“I’m going to try to help them find a temporary home,” said Ward 1 Councilman Mike Gardner.
Gardner said he would speak to county officials Monday about the possible use of an old church that is part of the Fourteenth Street property The Press-Enterprise sold to Riverside County in 2013.
Among the high points of Sunday’s service was the arrival of city firefighters who delivered the church’s pulpit and a sign that reads Pray-Believe-Expect. Though the building served as a church its entire life, Pastor Edgy Gallegos said, it had become too small for his congregation. So the fire may have hastened the church’s expansion.
In a display of Riverside as a Unified City, we are a caring community that has compassion for all of its inhabitants, and engages with one another for a better life for all.
Health is the #1 topic on everyone’s mind as they make New Year’s resolutions. Losing weight, quitting smoking and exercising regularly are the top three New Year’s resolutions, together accounting for 3/4 of all the goals Americans set on January 1.
At BetterDoctor, they encourage you to use this year to take control of your health. But this may be easier in some locations than in others. Doctor access, doctor quality, recreational opportunities and health insurance options all vary widely from city to city. BetterDoctor crunched the numbers to determine which of the biggest fifty cities are the healthiest—and which have the worse habits and access to care. Riverside’s unmatched landscape, year-around outdoor activities, and attention to healthy living helped make #39 on the list, making it a location of choice for people seeking a healthy life style.
They used a data-driven approach to determine the healthiest cities in the United States, creating a 100-point composite index that uses the following three questions to assess health of a city:
1. Are residents fit and healthy? They used the American Fitness Index to assess fitness and general health of the residents. This composite index is comprised of many variables, including exercise rates, eating habits, chronic health problems and disease rates, access to parks and recreational activities and more.
2. Is medical care accessible and high-quality? They included the percentage of doctors in the city that are highly rated according to BetterDoctor’s comprehensive, seven-variable algorithm as well as the number of primary physicians per 100,000 residents.
3. Do residents have health insurance? They included the percentage of residents with health coverage to assess how feasible it is for residents to get medical care.
Percentage of the population with health insurance
Doctors per 1,000 residents
Percentage of doctors who are highly rated on BetterDoctor
Dining services for CBU is managed by Provider Food Services, which offers a variety of choices through the Alumni Dining Commons, Brisco’s. Chick-fil-A, El Monte Grille and Wanda’s.
Best Campus Food ranks 1,175 colleges across the United States based on meal plan cost and more than 470,000 opinions from 64,000 students. A high ranking indicates the college offers a variety of healthy, quality food options that accommodate various dietary preferences and that the students are happy with the quality of campus food. Offering superior food is just another way that CBU helps make Riverside a location of choice for college students from around the globe.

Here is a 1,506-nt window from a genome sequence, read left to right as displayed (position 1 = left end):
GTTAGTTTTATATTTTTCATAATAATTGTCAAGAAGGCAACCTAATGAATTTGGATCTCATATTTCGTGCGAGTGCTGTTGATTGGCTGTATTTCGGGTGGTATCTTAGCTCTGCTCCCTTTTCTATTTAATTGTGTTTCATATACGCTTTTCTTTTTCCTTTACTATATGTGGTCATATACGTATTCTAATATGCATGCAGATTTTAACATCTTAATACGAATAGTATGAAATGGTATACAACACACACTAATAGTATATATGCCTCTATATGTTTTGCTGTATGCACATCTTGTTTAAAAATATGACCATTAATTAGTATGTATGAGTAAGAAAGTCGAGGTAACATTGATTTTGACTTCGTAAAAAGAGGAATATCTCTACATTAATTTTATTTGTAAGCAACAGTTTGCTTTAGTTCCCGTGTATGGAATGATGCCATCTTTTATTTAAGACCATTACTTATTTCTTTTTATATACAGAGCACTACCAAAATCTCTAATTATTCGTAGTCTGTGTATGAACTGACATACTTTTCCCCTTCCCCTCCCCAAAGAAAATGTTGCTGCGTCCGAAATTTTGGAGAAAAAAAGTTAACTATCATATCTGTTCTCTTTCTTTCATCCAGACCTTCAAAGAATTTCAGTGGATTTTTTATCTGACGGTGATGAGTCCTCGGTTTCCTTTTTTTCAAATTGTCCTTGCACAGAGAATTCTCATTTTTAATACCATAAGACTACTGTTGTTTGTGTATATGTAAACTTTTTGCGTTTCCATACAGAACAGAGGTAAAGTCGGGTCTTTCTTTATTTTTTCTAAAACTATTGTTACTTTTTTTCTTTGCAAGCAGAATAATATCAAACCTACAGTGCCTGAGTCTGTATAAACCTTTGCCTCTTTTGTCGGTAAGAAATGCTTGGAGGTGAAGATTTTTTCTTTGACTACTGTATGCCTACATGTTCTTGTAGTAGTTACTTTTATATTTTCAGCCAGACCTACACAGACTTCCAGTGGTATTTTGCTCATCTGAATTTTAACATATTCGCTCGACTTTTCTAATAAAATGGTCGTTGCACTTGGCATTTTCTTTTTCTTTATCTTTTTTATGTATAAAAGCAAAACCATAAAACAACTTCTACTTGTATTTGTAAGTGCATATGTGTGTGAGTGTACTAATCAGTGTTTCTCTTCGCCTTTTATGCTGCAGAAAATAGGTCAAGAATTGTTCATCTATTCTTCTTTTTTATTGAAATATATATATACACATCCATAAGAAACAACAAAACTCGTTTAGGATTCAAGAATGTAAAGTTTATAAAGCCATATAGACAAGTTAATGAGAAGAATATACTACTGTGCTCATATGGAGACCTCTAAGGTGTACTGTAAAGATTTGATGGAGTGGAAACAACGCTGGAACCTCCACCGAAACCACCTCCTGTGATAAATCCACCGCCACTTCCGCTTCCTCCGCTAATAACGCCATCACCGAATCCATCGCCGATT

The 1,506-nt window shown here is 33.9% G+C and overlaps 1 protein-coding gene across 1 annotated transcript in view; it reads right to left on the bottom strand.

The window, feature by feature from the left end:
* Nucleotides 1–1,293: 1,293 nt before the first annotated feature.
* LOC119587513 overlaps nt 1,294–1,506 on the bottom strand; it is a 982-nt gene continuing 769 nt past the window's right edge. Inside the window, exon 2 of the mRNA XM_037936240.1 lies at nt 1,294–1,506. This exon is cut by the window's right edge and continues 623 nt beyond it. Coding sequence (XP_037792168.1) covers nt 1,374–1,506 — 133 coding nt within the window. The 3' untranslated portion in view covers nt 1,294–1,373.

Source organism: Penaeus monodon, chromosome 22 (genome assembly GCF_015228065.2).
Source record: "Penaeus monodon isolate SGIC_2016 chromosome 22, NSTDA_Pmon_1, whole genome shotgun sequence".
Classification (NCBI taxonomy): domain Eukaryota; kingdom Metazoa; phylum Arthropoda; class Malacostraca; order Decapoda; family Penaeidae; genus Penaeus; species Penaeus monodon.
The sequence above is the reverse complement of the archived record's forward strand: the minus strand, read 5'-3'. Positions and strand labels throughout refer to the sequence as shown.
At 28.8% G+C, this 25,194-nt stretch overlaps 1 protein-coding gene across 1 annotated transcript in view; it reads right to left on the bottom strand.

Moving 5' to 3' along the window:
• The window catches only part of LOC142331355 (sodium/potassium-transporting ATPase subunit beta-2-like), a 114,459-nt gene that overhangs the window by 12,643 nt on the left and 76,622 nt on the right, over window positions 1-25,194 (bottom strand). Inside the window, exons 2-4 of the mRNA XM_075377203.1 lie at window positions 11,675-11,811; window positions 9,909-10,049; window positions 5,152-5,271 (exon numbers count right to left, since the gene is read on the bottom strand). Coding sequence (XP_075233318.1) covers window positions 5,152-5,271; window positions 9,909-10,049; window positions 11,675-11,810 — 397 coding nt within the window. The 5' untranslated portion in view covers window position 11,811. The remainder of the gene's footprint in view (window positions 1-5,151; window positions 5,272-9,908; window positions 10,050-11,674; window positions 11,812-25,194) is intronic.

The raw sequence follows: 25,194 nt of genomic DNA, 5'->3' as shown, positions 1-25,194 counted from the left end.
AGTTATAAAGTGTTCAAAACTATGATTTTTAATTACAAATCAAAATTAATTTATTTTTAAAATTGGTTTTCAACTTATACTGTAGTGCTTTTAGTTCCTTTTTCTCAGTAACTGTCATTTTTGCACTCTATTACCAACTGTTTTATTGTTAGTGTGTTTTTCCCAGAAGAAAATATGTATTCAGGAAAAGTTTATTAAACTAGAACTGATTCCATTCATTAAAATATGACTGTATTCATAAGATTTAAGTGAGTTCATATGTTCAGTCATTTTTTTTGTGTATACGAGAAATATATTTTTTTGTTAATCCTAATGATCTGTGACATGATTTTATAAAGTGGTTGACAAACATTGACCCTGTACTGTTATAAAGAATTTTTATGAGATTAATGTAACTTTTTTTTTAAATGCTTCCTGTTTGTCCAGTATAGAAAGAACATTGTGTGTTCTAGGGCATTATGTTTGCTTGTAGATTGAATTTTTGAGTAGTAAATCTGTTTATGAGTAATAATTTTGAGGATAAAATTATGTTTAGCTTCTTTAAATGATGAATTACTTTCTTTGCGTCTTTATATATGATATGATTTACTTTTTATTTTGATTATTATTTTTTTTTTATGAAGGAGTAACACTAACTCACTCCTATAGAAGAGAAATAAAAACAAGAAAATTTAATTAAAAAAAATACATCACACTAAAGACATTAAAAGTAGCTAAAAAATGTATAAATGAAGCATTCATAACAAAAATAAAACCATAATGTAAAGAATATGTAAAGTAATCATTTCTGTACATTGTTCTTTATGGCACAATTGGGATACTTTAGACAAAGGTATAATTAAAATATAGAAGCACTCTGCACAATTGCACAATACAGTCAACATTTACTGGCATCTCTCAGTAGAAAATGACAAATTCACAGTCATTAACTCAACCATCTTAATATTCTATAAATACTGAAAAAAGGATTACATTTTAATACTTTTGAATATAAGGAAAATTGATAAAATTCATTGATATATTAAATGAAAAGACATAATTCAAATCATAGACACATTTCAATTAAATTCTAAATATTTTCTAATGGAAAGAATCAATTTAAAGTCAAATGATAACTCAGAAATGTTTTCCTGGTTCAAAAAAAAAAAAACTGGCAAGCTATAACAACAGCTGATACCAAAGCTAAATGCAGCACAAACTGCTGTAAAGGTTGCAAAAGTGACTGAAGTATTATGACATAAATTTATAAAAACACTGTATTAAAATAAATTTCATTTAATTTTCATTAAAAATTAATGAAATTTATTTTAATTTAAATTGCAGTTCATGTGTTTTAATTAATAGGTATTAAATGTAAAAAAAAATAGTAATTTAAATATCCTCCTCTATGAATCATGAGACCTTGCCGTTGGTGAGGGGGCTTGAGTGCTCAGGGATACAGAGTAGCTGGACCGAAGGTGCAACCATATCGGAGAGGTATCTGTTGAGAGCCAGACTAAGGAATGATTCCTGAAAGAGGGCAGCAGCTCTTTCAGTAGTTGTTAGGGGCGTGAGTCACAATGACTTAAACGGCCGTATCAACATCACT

Student applications for admission to UC Riverside this fall are up nearly 10 percent over last year. An increase was seen at campuses across the UC system, but Riverside’s 9.8 percent rise was well ahead of the 5.8 average for all campuses. Only UC Merced and UC Santa Cruz had higher increases.
Riverside led all campuses with its increase in student transfer applications. That number was up 7.9 percent.
In a statement, UCR’s director of undergraduate admissions, Emily Engelschall, said the school’s growing reputation is helping it attract more students.
“UCR is consistently ranked among the nation’s finest academic institutions, receiving special praise for the global impact of our research, our community service and our contributions to the public good,” Engelschall said. “These are some of the reasons that only begin to scratch the surface as to what attracts potential students to the UC Riverside campus.” UCR’s outstanding scholastic achievements have made UCR and Riverside a location of choice for many college students.
UCR received a record 47,669 applications for fall admission. Many students apply to multiple UC campuses; the average number is four. The school’s total enrollment this year is 21,700.
The campus had the second-highest percentage of Latino applicants. Those identifying as Latinos made up 42.3 percent of the 34,000 applicants.
California Baptist University (CBU)earned the no. 23 spot among online bachelor’s programs in the 2015 Top Online Education Program rankings released today by U.S.News & World Report. This is a jump up from no. 37 in 2014 and puts CBU second among California colleges ranked in the best online bachelor’s programs list.
CBU entered the online education market in the spring of 2010 with programs offered by the university’s Division of Online and Professional Studies. Since 2013, the first year online programs were ranked by U.S. News & World Report, CBU has placed in the top 40 for three consecutive years. CBU now serves more than 3,400 students online throughout the United States, offering 30 online undergraduate majors and concentrations and 16 graduate majors and specializations.